Democrat hits Mnuchin for giving Hunter Biden docs to Republicans

Rep. Bill PascrellWilliam (Bill) James PascrellHispanic Caucus campaign arm unveils non-Hispanic endorsements Biden rolls out over a dozen congressional endorsements after latest primary wins Juan Williams: Will the GOP ever curb Trump? MORE (D-N.J.) is criticizing the Treasury Department for providing Republican senators with financial records as part of their probe concerning Hunter Biden.

Pascrell, a member of the House Ways and Means Committee, blasted the department for turning over the documents while at the same time refusing to provide House Democrats with President TrumpDonald John TrumpCuomo grilled by brother about running for president: 'No. no' Maxine Waters unleashes over Trump COVID-19 response: 'Stop congratulating yourself! You're a failure' Meadows resigns from Congress, heads to White House MORE's tax returns.

"Continuing to violate the law to shield Donald Trump’s tax returns while simultaneously aiding a blatantly partisan investigation is an affront to public service," Pascrell wrote in a letter dated Thursday to Treasury Secretary Steven MnuchinSteven Terner MnuchinUS extends waivers on Iran sanctions amid coronavirus pandemic On The Money: Democrats eye infrastructure in next coronavirus package | Mnuchin touts online system to speed up relief checks | Stocks jump despite more stay-at-home orders Schumer praises choice of Defense inspector general to oversee corporate lending fund MORE.

ADVERTISEMENT

Pascrell's letter comes after a spokeswoman for Senate Finance Committee ranking member Ron WydenRonald (Ron) Lee WydenHillicon Valley: FCC chief proposes 0M telehealth program | Twitter takes down posts promoting anti-malaria drugs for coronavirus| Whole Foods workers plan Tuesday strike Trump says election proposals in coronavirus stimulus bill would hurt Republican chances States should plan now for November voting options MORE (D-Ore.) said Thursday that the Treasury Department is complying with a request for documents from two Senate GOP chairmen.

Senate Finance Committee Chairman Chuck GrassleyCharles (Chuck) Ernest GrassleyDemocrats eye additional relief checks for coronavirus Coronavirus pushes GOP's Biden-Burisma probe to back burner Lobbying blitz yields wins for airlines, corporations, banks, unions MORE (R-Iowa) and Senate Homeland Security and Governmental Affairs Committee Chairman Ron JohnsonRonald (Ron) Harold JohnsonRemembering Tom Coburn's quiet persistence Coronavirus pushes GOP's Biden-Burisma probe to back burner GOP seeks up to 0 billion to maximize financial help to airlines, other impacted industries MORE (R-Wis.) sent a letter to Treasury in November as part of an investigation into "potentially improper actions by the Obama administration" concerning Ukraine and Burisma Holdings, a Ukrainian gas company where Hunter Biden, the son of former Vice President Joe BidenJoe BidenCuomo grilled by brother about running for president: 'No. no' Top Democratic super PACs team up to boost Biden The Hill's Campaign Report: Trump, Biden spar over coronavirus response MORE, worked.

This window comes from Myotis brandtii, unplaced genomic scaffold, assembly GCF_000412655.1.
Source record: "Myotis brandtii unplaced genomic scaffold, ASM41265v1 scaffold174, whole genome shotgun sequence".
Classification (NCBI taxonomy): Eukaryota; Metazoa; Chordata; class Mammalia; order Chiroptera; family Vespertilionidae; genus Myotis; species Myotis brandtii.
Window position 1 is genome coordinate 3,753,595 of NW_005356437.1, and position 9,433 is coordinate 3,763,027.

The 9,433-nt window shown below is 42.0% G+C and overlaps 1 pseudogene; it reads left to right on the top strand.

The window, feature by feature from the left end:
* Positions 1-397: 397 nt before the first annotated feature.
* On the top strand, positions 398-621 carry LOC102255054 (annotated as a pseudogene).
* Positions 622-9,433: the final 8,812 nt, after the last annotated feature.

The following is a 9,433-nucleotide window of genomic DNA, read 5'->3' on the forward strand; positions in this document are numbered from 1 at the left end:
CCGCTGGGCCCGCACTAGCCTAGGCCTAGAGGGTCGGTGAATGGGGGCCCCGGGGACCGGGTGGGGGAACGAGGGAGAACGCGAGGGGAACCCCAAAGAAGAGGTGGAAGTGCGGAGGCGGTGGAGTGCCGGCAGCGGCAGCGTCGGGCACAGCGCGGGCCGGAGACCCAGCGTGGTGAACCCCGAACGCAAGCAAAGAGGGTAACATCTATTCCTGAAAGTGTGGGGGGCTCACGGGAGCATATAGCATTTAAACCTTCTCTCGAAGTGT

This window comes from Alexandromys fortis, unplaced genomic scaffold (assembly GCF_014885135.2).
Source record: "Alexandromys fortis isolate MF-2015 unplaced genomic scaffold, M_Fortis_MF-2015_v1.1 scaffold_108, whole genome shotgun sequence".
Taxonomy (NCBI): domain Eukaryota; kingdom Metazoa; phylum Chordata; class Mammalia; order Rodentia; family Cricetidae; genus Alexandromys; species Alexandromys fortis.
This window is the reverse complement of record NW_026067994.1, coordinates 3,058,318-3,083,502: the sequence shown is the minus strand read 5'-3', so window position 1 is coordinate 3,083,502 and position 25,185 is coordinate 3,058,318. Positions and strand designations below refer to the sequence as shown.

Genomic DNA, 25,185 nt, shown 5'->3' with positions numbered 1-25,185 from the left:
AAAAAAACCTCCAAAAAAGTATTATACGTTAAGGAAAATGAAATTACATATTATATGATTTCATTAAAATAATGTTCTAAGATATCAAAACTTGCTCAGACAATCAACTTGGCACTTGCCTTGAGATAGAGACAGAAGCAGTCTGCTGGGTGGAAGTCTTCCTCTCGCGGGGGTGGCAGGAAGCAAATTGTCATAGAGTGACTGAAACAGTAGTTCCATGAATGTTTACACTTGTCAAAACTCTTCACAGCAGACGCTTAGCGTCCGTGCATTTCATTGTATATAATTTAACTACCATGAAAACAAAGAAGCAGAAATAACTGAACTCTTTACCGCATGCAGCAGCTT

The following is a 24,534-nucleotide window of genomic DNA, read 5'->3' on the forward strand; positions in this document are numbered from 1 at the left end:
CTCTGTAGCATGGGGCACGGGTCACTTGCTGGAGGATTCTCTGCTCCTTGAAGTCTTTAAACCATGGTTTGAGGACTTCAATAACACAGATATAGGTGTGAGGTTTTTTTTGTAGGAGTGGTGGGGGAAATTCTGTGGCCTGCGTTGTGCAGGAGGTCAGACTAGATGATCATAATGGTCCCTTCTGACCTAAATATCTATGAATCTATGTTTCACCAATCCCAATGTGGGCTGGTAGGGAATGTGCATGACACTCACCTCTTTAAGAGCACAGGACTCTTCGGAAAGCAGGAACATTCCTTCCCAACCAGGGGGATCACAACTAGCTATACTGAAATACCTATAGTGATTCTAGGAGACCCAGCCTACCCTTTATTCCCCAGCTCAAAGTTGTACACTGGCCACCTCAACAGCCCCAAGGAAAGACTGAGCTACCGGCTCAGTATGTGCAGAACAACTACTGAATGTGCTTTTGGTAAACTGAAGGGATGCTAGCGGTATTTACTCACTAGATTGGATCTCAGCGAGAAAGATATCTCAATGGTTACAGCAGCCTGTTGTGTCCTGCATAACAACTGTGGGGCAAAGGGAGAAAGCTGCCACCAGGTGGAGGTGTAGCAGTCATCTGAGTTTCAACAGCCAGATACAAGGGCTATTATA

The two senators sought any "suspicious activity reports" and related documents about Burisma, Hunter Biden and others from the Treasury Department's Financial Crimes Enforcement Network (FinCEN). Financial institutions file suspicious activity reports with FinCEN about actions that might signal criminal activity in an effort to help the federal government detect and prevent money laundering.

A Treasury official did not comment specifically on the request from Grassley and Johnson but said the department responds to congressional requests for information, including information from FinCEN, from lawmakers on both sides of the aisle.

Democrats argue that the Trump administration has stonewalled their requests for information.

ADVERTISEMENT

Last spring, House Ways and Means Committee Chairman Richard NealRichard Edmund NealProcedural politics: What just happened with the coronavirus bill? Democrats eye additional relief checks for coronavirus Judge puts new hold on Democrats' lawsuit seeking Trump tax returns MORE (D-Mass.) sent requests and subpoenas to the Treasury Department and the IRS for six years of Trump's federal tax returns, saying his committee was conducting oversight and considering legislative proposals about how the IRS audits presidents.

Neal cited a section of the federal tax code that states that the Treasury secretary "shall furnish" tax returns requested by the chairs of Congress's tax committees.

The Trump administration rejected Neal's requests and subpoenas, arguing they lacked a "legitimate legislative purpose" and that Democrats' true objective in seeking the tax returns was to make public the tax information of a political rival. The dispute has yet to be resolved in the courts.

Pascrell said in Thursday's letter that Mnuchin's participation in the Senate GOP probe "is unacceptable, but made far worse when compared beside your adamant refusal to obey the law ... by providing Donald Trump’s tax returns to the chairman of the House Ways and Means Committee pursuant to his request of April 3, 2019."

The New Jersey Democrat called on Mnuchin to end his "stonewalling and give the Ways and Means Committee its requested information." He also asked Mnuchin to provide information about any Biden financial records that the Treasury Department has given to the Senate and what legitimate legislative purpose is fulfilled by complying with the GOP request.

A source familiar with the two congressional requests said there are a number of differences between them, including that Republicans aren't seeking information on tax returns.